By Rebecca Beyer
As a managing director at Deutsche Securities, Hiroshi Jinno ’90 helped facilitate one of the largest transactions ever recorded between Japanese and European companies, a deal that required regulatory approval in more than 30 countries.
Jinno had held leadership roles at several leading financial institutions, including J.P. Morgan and Morgan Stanley. But he says he also drew on his Yale SOM education in navigating such complex transactions.
“The biggest difference between SOM and other business schools is that SOM focuses not only on the private sector but on incorporating the public sector,” Jinno says. “You cannot avoid the public sector’s involvement in business.”
Jinno spoke about his career with Assistant Dean for Admissions Bruce DelMonico as the inaugural guest in a new Alumni Conversations series.
Jinno is an accomplished dealmaker—in 2009, FinanceAsia awarded him its Deal of the Year award for his role in negotiating Japanese beverage company Kirin’s AUD$3 billion acquisition of Australian beer-maker Lion Nathan. But, five years ago, he walked away from the investment banking industry to become chief investment officer for the World Bank’s International Finance Corporation (IFC) based in Tokyo. The IFC, the largest global development institution, works to grow the private sector in developing countries.
“I was very excited about closing transactions and making it possible for companies to access capital markets, but after 25 years, I thought I was missing something,” Jinno says of his move to the public sector. “It was really appealing to work with developing countries that need our help but have lots of possibility.”
At the IFC, Jinno helps connect companies in Japan and other developed countries to emerging markets in Asia, Latin America, and Africa. Normally, his job requires a great deal of travel; during the pandemic, he has been conducting his work over videoconferencing technologies like the rest of the world.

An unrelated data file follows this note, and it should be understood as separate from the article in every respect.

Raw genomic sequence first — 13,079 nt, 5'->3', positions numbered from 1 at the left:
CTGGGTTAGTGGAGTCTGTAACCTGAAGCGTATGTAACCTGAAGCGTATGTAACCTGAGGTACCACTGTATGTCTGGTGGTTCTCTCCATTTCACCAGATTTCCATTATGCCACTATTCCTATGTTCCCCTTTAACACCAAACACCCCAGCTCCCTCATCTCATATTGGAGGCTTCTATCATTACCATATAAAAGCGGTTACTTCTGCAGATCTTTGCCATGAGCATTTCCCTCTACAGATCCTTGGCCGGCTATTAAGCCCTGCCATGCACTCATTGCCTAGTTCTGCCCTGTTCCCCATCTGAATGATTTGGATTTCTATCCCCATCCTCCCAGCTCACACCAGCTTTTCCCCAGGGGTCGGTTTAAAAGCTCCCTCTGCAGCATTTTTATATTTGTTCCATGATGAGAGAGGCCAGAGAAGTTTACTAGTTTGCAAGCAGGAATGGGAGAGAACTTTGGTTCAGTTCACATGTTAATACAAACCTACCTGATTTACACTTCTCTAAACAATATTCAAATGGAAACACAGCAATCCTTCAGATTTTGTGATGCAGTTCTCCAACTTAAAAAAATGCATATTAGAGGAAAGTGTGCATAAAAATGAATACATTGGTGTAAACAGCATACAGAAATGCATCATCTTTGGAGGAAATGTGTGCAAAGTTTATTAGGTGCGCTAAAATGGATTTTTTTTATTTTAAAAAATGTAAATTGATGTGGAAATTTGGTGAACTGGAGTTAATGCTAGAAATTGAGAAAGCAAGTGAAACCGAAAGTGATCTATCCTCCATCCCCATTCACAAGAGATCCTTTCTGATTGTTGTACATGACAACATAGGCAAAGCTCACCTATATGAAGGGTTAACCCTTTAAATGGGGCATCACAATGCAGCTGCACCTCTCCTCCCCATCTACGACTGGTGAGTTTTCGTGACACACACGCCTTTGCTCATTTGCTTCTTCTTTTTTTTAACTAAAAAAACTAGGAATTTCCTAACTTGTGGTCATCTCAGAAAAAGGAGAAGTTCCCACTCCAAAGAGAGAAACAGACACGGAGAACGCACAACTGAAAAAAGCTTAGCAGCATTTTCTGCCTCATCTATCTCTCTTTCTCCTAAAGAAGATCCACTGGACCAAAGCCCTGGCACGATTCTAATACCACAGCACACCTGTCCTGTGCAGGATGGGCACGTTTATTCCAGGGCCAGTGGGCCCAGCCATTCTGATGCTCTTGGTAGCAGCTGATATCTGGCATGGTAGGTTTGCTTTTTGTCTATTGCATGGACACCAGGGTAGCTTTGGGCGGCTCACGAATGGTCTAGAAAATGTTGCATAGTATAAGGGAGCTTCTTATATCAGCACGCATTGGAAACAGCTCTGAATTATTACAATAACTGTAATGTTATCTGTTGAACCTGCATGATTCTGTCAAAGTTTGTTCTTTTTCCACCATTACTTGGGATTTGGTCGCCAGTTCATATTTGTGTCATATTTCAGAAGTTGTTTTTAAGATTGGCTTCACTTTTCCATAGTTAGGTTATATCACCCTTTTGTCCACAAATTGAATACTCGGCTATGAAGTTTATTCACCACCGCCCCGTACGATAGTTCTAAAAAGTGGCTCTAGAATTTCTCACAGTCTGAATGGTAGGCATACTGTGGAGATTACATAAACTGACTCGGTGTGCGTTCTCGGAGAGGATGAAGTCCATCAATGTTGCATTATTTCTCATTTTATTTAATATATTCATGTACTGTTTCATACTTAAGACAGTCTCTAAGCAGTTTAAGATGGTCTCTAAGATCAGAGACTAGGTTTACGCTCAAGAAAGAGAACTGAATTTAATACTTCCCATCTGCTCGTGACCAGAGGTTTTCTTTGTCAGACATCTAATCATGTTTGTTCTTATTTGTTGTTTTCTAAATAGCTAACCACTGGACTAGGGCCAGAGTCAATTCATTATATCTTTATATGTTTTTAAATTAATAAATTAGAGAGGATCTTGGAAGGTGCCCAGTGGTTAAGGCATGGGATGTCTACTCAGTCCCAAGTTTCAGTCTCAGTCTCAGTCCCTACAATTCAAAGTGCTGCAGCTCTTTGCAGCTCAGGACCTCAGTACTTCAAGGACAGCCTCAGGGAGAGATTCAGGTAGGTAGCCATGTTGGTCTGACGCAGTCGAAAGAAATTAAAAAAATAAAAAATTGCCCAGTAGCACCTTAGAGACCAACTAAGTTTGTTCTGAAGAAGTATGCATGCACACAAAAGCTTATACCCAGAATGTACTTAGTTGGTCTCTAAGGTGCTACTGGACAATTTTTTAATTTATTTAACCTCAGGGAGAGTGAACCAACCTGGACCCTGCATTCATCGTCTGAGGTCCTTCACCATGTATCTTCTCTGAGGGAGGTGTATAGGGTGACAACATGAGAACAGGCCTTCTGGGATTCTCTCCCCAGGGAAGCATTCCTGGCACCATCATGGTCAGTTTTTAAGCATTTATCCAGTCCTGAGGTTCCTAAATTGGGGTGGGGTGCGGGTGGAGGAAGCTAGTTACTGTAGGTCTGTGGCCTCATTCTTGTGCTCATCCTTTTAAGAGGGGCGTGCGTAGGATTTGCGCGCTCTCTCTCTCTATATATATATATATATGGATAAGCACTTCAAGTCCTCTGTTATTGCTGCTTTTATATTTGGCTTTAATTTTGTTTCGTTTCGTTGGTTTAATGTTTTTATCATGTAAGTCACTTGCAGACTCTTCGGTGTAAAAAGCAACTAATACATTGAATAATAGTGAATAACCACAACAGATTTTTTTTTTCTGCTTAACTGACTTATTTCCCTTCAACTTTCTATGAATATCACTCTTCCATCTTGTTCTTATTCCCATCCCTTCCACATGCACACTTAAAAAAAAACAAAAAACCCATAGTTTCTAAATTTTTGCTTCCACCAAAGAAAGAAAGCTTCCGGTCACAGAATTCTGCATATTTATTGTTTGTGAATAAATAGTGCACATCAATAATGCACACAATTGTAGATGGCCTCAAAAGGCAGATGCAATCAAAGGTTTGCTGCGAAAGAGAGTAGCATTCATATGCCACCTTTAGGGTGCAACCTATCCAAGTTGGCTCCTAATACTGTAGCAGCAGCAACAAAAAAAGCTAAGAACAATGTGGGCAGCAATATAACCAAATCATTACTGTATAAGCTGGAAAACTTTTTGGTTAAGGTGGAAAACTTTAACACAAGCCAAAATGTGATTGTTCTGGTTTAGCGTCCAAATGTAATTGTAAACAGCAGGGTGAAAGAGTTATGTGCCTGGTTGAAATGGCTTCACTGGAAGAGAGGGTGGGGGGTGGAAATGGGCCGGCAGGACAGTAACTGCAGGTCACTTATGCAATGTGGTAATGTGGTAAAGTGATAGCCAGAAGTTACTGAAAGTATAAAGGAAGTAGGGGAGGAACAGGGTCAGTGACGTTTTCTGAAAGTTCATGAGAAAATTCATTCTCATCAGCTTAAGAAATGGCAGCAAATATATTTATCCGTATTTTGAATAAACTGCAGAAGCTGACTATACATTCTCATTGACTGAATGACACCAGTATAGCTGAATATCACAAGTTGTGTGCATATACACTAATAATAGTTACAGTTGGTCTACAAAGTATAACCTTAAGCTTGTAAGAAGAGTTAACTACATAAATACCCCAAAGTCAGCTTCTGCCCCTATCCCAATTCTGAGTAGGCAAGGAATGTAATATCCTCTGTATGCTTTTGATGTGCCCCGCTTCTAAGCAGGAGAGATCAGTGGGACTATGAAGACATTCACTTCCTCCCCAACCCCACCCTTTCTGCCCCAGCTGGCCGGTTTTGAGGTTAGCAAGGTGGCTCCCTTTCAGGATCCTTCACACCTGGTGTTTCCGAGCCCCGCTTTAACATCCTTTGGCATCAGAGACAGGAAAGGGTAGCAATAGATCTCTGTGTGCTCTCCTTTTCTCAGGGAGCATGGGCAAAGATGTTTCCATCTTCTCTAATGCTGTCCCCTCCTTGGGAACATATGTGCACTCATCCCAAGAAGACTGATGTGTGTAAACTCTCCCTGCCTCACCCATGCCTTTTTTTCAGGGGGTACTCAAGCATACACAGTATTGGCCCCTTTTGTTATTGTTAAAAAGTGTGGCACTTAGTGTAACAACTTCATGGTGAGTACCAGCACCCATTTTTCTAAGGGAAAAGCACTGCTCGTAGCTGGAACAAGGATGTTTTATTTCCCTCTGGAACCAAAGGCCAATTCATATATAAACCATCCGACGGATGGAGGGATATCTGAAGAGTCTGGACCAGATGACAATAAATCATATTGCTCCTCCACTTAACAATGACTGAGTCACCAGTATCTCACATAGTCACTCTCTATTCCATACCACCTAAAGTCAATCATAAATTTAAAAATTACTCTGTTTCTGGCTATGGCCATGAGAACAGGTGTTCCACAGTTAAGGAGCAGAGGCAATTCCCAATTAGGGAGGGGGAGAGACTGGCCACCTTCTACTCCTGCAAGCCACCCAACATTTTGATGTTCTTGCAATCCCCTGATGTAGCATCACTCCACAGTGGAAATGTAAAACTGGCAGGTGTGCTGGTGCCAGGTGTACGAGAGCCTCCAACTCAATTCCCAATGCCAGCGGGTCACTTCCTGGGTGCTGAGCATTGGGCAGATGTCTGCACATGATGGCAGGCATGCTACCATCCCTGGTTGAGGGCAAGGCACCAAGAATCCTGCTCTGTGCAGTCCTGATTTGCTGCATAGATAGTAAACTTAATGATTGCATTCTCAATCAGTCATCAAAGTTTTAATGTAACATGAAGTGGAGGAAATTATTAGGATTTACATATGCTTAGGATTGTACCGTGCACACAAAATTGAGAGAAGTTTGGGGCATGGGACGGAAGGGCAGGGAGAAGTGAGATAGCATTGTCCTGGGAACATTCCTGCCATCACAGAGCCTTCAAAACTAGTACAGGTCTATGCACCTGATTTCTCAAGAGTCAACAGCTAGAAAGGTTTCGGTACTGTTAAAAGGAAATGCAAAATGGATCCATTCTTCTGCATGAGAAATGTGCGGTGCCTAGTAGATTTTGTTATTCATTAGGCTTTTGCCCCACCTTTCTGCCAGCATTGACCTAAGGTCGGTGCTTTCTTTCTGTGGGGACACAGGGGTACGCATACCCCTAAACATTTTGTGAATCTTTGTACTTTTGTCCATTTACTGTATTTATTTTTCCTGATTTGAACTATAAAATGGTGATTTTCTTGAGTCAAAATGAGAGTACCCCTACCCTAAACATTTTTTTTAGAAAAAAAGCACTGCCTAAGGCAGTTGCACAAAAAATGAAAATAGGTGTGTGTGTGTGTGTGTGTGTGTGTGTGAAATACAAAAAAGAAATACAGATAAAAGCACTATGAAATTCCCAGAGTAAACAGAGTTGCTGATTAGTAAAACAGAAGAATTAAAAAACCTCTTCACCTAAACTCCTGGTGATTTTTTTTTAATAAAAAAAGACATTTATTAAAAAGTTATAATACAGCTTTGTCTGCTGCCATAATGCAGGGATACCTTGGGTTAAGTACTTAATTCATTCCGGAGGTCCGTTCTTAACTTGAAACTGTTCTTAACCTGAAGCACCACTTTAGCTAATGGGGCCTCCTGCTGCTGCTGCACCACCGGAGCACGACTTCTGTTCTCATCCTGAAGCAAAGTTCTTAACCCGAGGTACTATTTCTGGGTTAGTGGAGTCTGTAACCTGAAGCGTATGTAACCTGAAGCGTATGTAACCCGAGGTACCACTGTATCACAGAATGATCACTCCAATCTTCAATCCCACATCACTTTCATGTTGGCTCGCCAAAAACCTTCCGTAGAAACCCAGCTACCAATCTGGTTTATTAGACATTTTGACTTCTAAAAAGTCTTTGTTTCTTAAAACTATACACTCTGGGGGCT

“It’s difficult, but we have to adapt,” he says. “Hopefully, we are utilizing these tools to connect people, business, and cultures to make sure things are not stopping but moving forward.”
Throughout his career, Jinno says he has tried to be a “leader rather than a manager.”
“I’ve tried to let people know me and to know them, to cultivate trust,” Jinno says, adding that he delegates whenever possible to let colleagues find their own way. “Give them credit when things are going well and take responsibility if they are not.”
Jinno says the most challenging part of transitioning to the public sector was accepting that he could no longer make decisions unilaterally.
“In the private sector, you’re responsible,” he says. “But in a public organization at the World Bank, one person cannot take all the responsibility. There are very well-organized checks and balances for the decision-making process.”
He drew on his time at Yale SOM as he adapted to the career change.
“SOM is a very unique school with a very diversified student body,” Jinno says. “In my class, we had two musicians, five teachers, and so on. You exchange thoughts and ideas with people from different backgrounds and that will give you more opportunities, even 25 years after graduating. Having studied at SOM gives you a lot of flexibility.”